In the latest in their series examining BAME representations in children’s literature, Darren Chetty and Karen Sands-O’Connor dive into series fiction and non-fiction.
The series book has long been denigrated by multiple sectors involved with children’s books: literary scholars, librarians, educators, and often, even parents. As Rod McGillis wrote in his discussion of series books, ‘A book so popular as to demand a sequel and then sequels must be suspect from a literary point of view’ (“Series Books” 162). But popularity has not precluded a certain kind of series book from winning prizes. The Carnegie medal had as its inaugural (1936) winner Arthur Ransome’s Pigeon Post, sixth in his Swallows and Amazons series; and in the 1950s recognized C. S. Lewis’s final book in the Narnia series, The Last Battle and Rosemary Sutcliff’s concluding Roman trilogy novel, The Lantern Bearers. But these have been exceptions, and more recent British series, including Malorie Blackman’s Noughts and Crosses sequence, have been passed over by the Carnegie.
The initial book in Blackman’s series did win awards in its debut year, but these were all judged by young people (Noughts and Crosses won the Lancashire, the Sheffield, and the Red House Children’s Book Awards), suggesting that children were seeing something in the book that adult judges were not. Noughts and Crosses highlighted a group of children that rarely appear as main characters in any British children’s literature, and particularly in series fiction: BAME children. Blackman, who has throughout her career attempted to alter stereotypes about Black children and reading, has series for younger readers as well, including the Betsey Biggalow and Girl Wonder series. These both feature young Black children as protagonists.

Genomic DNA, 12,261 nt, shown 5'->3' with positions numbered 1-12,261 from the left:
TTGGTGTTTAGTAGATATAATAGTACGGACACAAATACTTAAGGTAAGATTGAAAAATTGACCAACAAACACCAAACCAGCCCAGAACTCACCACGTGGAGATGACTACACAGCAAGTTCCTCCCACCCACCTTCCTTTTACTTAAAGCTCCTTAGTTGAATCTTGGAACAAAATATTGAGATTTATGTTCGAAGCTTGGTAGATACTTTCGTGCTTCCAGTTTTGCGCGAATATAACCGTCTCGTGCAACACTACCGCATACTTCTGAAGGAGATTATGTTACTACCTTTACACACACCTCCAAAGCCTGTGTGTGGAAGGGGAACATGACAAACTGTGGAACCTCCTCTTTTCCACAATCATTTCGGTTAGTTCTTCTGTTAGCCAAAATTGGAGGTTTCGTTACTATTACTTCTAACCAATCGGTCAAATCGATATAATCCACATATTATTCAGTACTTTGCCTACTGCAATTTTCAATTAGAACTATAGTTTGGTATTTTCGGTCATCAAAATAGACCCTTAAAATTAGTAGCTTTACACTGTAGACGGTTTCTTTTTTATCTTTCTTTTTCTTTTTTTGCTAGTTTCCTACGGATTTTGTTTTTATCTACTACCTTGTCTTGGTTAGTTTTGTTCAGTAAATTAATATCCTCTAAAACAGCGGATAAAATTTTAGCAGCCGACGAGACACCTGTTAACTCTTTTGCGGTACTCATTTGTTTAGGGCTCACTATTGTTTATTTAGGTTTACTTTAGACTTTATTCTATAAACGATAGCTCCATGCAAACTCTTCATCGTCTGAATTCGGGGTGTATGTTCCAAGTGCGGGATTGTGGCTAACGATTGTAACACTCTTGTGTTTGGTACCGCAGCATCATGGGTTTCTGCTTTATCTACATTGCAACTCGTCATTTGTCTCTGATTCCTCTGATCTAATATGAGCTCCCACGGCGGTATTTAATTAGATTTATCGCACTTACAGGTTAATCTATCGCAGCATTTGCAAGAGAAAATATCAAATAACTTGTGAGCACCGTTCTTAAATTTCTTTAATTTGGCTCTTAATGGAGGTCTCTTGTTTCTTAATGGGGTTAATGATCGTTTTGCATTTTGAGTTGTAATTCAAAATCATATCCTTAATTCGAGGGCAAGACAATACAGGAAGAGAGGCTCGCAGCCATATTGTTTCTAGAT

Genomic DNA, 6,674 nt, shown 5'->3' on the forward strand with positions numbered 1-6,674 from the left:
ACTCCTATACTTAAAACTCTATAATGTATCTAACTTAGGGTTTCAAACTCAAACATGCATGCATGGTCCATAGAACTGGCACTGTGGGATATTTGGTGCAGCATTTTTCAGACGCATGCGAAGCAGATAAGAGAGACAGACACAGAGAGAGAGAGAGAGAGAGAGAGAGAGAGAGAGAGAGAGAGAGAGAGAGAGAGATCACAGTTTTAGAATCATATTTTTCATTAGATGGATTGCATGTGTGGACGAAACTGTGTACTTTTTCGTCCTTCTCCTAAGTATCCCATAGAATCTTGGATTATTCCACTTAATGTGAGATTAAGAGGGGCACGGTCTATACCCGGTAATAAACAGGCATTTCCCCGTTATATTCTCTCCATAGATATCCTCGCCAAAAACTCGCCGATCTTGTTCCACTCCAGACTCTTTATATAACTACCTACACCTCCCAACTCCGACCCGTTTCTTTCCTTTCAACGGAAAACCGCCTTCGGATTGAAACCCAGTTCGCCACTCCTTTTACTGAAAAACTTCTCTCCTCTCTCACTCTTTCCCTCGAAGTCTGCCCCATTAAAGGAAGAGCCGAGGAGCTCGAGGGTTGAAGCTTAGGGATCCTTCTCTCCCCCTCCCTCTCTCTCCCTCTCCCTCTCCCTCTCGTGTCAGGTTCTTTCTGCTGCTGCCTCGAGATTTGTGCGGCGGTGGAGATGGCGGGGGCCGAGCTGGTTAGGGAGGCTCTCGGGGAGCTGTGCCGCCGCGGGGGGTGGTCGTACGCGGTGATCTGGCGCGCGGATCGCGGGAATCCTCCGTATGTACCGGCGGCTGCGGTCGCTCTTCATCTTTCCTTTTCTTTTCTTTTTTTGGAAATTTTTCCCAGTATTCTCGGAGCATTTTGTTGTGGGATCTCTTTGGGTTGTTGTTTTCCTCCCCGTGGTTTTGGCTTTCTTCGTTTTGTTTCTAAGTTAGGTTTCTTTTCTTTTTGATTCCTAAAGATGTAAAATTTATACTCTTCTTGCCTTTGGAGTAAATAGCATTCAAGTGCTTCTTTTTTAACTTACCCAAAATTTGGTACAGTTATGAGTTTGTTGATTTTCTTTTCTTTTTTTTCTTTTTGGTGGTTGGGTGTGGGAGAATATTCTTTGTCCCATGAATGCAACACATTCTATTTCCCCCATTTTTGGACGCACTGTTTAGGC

Blackman’s books are not the norm in the world of British children’s literature. In most series books, if Black characters appeared at all, it was traditionally as sidekicks, foils, or opponents of the main white, middle-class British child. Nineteenth and early twentieth century Empire-based series, for example, by authors such as G. A. Henty and Bessie Marchant, used secondary characters to indicate the difference between good (obedient and subservient to white characters) BAME characters and bad (rebellious, sneaky) ones. C. S. Lewis’s The Last Battle shows the white Narnians fighting ‘the dark-skinned Calormenes . . . who bear a clear affinity to the fearful Saracens’ according to Alison Searle (Fantastical Fact, Home or Other 11). These series were aimed at middle-class readers, and were written by authors who felt that readers needed to learn about Britain’s values and accomplishments in the books they read. Whether historical or fantastic series, they valorized white characters and the British landscape over BAME characters or foreign landscape.